“I’m fine, thanks.”

“Very well. I usually have dinner at six. Is that okay with you.”

“Six will be fine, Mr. Gray.”

“Please, call me Noel.”

“Thank you, Noel. You may call me Natalie.”

This was one of those areas of interaction she needed to enhance. Natalie knew she was expected to develop a relationship with Noel and that it would be time-consuming. She had the understanding that each transaction between the two of them would add to her knowledge, helping her to become more sophisticated.

He led her back to the studio. “We have all afternoon to work together. I apologize for not being here when you arrived, but I had a rather pressing engagement with my agent and…”

“I was told to expect that. It gave me time to become acquainted with your studio.”

“Good.” He took a deep breath. “The first thing you’ll need to learn is basic technique.” He took a pencil from one of the cups on his table and produced a drawing pad. “Now, I want you to take the pencil and begin by drawing some horizontal lines. Please, have a seat.”

She grasped the dark, grey instrument and started describing precise, thin lines.

“Try to vary the thickness and the amount of pressure you use. Here.” He gently took her hand and made an adjustment. “Change the angle with each stoke. Get a feel for the medium.”

“I am unable to form a response.”

“You’re doing fine, Natalie. This will all take time.”

Natalie complied with the instructions to the best of her ability, but he was asking her to perform a task for which she had minimal skill. She accessed a backup file stored in one of her implants, but she couldn’t integrate it into her current experience.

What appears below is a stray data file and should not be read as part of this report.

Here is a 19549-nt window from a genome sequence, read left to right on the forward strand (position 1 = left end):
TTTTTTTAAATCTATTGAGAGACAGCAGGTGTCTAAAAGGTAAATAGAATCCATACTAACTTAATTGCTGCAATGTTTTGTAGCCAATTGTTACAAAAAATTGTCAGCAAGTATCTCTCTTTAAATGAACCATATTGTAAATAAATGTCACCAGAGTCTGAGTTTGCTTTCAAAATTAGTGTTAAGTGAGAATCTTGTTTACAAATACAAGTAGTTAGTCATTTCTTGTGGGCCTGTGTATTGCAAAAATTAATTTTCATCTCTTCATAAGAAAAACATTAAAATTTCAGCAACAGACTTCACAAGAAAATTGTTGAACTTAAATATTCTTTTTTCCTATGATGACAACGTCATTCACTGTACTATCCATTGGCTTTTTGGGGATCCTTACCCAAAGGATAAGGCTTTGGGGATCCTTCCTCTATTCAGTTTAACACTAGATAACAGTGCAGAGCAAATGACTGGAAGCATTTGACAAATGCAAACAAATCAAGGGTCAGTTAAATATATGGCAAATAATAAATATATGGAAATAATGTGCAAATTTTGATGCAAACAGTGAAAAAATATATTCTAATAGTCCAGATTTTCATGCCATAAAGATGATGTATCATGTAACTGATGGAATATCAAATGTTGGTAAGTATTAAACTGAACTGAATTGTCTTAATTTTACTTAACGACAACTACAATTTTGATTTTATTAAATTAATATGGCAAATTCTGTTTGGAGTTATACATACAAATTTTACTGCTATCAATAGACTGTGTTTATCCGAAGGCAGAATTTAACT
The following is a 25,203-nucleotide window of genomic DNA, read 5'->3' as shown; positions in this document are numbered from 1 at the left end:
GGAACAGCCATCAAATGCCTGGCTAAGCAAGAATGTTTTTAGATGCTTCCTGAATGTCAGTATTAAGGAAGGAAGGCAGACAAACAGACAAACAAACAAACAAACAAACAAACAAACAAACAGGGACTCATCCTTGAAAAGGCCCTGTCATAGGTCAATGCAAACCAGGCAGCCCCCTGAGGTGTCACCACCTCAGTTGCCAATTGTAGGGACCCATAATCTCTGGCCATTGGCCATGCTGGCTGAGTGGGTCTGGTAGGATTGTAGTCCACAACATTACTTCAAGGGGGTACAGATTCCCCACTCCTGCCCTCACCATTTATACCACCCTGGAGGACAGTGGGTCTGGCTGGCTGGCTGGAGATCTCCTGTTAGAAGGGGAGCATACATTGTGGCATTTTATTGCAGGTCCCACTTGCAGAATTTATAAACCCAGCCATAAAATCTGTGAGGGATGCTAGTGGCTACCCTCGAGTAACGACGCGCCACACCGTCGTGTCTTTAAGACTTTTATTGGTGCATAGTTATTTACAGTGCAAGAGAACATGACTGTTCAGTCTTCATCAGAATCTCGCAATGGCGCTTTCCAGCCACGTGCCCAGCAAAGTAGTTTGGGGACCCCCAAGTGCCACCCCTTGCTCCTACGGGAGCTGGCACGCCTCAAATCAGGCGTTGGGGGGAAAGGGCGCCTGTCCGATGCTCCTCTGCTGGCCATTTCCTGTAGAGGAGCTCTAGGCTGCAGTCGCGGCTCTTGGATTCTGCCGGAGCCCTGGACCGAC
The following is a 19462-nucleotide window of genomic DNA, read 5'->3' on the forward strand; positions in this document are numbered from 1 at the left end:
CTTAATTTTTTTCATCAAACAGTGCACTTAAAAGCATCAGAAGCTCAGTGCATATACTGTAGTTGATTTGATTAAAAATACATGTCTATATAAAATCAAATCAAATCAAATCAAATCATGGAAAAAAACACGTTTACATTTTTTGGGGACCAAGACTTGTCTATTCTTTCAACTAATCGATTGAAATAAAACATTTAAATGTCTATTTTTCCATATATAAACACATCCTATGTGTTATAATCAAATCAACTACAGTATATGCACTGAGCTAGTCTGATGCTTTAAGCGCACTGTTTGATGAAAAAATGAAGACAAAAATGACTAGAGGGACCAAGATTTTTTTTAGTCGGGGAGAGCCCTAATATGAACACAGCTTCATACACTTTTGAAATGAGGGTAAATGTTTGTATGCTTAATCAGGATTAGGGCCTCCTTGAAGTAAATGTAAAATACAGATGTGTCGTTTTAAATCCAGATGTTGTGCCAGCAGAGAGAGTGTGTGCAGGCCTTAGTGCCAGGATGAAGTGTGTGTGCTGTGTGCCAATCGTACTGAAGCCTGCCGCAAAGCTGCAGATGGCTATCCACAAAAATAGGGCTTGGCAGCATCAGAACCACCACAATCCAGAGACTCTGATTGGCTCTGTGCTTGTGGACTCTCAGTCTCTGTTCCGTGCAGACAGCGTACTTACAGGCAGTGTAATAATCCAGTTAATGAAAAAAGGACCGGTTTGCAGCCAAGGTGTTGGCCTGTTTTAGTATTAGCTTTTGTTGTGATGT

“I am unable to form a response.”

“Just keep practicing. Flip the page over and start on a fresh one. Here, let me get you some different pencils.”

“I am unable to form a response.”

“I think you need a break. Put the pencils down. We can return to the exercise later.”

Noel took her hand and she stood. “I know this must be difficult for you.”

“It will take time. I understand that.”

“Let’s go for a walk in the garden. When some of my other students have difficulty with a piece, they’ve told me it sometimes helps.”

“Very well, Noel. I am here to learn, and you come recommended as a good teacher.”

“I appreciate that. I’ll try to live up to expectations. Come with me, please.”

Walking downstairs with the young woman, he recalled the details of the medical file George had sent over when he was hired to tutor Natalie. She had almost died in the accident, and if artificial intelligence, nanotechnology and synthetic neurosurgery techniques hadn’t become so advanced in the past half century, she either would have perished or become permanently comatose.

George, the AI system that repaired her brain damage and augmented what little of her human personality she had left with a series of nano-neural systems, had done all he could to return Natalie to normal functioning. However, he couldn’t teach her to be a person again, let alone the foremost artist of her generation, what she had been a year and a half ago.

Noel tenderly guided her out the back door and into his expansive gardens. Right now, it was just another environment for her to experience and evaluate. Someday, he hoped to help his former student appreciate and feel beauty again.